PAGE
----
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PHP Functions

A function is a block of code that you can call throughout your PHP script. Functions are often used for functionalities that can occur more than once in your PHP program.

For an example think that you write a program that relates to seasonal offers. In many occasions, you would need to know the final price after a discount was given. You can define a function for this as below.

function getDiscountedPrice($amount, $percentage=10)
	return $amount-($amount*($percentage/100));

Above function can be called in your PHP script as below.

$discountedPrice = getDiscountedPrice(100, 20);
echo 'Original price is 100.';
echo "Discounted price is $discountedPrice"; // Would print Discounted price is 80

It doesn’t need that the function should be defined before it is called. For instance, in above example function-call can be in an upper part of the script while the function has been defined in a lower part. Once PHP interpreter found a function-call, it would search for the function in current file and in any included file.

You don’t have to assign function-calls to variables. You can directly call functions and their return values will be fetched to the context. For an example, following code behaves same as above.

echo 'Discounted price is ' . getDiscountedPrice(100, 20);

Function Name

Same rules applied for variable names are applied for function names. That is, they can only contain letters, numbers and underscore and, should begin only with a letter or an underscore. Only exception is function names are not case-sensitive. That is, getDiscountedPrice() and GETDISCOUNTEDPRICE() are same.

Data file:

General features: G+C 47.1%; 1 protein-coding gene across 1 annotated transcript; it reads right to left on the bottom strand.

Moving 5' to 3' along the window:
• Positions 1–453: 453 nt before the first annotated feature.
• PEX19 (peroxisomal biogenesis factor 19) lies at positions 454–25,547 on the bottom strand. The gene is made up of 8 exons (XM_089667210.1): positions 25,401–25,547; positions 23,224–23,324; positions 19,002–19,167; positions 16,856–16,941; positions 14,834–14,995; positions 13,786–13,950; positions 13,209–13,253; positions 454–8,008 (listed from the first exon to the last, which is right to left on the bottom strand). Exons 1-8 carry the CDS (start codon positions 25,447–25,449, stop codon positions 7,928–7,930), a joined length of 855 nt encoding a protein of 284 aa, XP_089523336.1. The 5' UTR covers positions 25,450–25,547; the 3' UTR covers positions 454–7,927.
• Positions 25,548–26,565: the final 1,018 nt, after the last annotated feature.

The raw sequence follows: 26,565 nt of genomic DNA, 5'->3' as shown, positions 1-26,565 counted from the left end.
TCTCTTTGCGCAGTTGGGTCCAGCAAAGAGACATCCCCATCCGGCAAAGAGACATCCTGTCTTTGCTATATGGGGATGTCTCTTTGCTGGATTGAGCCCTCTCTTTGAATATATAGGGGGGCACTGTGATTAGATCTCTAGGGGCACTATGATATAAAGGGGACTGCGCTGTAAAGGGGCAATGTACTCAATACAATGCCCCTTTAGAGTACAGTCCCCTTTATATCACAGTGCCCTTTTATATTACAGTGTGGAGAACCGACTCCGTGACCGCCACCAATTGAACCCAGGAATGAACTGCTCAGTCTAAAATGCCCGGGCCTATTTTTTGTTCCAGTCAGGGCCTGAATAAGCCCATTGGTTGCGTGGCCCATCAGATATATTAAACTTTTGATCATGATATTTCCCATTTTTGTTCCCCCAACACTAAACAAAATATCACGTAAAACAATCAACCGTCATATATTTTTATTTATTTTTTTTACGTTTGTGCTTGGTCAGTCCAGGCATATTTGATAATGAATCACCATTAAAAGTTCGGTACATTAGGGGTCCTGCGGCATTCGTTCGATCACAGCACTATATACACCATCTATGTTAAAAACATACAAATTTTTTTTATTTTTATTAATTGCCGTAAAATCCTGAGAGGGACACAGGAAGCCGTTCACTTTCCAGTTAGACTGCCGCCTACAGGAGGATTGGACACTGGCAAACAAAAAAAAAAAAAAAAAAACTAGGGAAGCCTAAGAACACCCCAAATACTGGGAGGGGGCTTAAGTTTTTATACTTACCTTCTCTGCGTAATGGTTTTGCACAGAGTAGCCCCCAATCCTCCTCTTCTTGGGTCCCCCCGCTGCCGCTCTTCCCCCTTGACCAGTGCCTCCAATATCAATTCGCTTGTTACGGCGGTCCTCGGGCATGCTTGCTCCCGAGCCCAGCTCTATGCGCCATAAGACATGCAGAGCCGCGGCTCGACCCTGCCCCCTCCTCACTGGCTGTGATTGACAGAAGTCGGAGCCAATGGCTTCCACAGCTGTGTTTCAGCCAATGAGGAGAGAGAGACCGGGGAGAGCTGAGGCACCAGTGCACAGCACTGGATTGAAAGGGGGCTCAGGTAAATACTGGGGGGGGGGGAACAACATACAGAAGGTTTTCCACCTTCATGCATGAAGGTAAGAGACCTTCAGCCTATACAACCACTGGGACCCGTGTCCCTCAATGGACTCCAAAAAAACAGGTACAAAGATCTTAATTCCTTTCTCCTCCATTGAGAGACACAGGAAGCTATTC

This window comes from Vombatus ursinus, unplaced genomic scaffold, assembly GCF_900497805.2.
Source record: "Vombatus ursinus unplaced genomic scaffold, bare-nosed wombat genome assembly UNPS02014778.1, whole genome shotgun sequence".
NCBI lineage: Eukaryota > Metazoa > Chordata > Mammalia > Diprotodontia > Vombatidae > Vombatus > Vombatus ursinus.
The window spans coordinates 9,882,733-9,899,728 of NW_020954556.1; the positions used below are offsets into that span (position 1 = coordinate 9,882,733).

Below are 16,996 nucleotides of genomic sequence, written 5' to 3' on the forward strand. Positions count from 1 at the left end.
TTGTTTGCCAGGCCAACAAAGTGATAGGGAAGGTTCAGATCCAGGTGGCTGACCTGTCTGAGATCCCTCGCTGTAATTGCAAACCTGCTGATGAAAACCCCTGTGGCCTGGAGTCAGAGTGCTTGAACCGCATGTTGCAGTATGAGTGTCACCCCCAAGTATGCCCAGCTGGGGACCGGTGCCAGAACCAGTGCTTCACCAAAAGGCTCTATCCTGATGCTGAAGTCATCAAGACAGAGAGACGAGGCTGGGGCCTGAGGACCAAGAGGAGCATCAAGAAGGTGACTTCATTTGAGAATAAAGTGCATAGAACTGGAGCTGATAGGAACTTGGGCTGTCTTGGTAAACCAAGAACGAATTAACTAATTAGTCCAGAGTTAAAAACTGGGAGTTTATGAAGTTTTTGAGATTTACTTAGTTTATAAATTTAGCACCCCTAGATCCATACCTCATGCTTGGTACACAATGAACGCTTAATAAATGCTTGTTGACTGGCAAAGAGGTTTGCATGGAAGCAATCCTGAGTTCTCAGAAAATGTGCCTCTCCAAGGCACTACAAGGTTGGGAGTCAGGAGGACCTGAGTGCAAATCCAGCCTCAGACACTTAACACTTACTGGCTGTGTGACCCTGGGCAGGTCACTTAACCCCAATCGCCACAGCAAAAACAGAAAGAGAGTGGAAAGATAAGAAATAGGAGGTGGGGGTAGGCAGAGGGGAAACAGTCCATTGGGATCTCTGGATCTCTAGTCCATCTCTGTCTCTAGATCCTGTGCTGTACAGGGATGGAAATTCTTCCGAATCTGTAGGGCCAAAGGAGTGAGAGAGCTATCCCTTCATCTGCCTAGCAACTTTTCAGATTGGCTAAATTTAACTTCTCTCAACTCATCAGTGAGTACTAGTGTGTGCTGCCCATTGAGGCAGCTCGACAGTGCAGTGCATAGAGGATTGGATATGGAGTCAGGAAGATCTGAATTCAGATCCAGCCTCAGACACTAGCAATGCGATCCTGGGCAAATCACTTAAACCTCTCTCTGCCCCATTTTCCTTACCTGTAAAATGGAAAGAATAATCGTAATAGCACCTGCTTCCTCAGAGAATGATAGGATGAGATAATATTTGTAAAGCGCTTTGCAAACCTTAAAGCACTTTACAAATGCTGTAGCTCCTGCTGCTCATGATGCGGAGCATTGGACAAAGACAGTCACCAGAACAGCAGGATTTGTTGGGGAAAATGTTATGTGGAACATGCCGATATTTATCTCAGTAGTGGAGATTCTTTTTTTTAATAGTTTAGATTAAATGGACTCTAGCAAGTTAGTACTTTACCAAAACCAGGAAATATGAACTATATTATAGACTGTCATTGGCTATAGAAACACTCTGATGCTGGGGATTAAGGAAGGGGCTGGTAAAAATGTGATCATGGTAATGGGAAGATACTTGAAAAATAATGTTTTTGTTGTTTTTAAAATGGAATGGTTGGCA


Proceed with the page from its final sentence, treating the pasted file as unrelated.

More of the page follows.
Since most of the time functions perform a certain action, it’s usual that they associate a relevant verb with function name. For instance, in above example, prefix get has been used instead of naming the function as discountedPrice().


Arguments let you pass different values to a function based on the context. For an example, getDiscountedPrice() wouldn’t be that useful if you couldn’t pass an amount and a percentage to it.

You can define default values to arguments in case that you think it’s not mandatory to pass values for them. For an example think that in your program, you had a default discount of 10% that would be used for most of the products (as shown in above function declaration). Then you can call getDiscountedPrice() as below since you have defined a default value for $percentage.

echo 'Discounted price is ' . getDiscountedPrice(100);  // Would print Discounted price is 90

However you have to be careful on what arguments are optional and their order. For an example, if you had put $percentage as the first argument then you will always have to give a value to it since second argument is mandatory. That means you can’t call the function as getDiscountedPrice( , 100). So, remember to order your arguments in the way mandatory ones come first and then come the optional ones.

Return Value

Return value is the final value you expect from a function after executing code inside it. In above case, it’s the discounted price. You may not expect return values from all the functions. For an example, you can have a function like below to print invoice headers (<br /> tags are used to have line breaks in web browsers).

function printInvoiceHeader()
	echo 'Thank You! <br />';
	echo 'Invoice of XYZ Company <br />';
	echo 'Date: ' . date('Y-m-d');
	// Some more code may go here

printInvoiceHeader(); // This would print out the header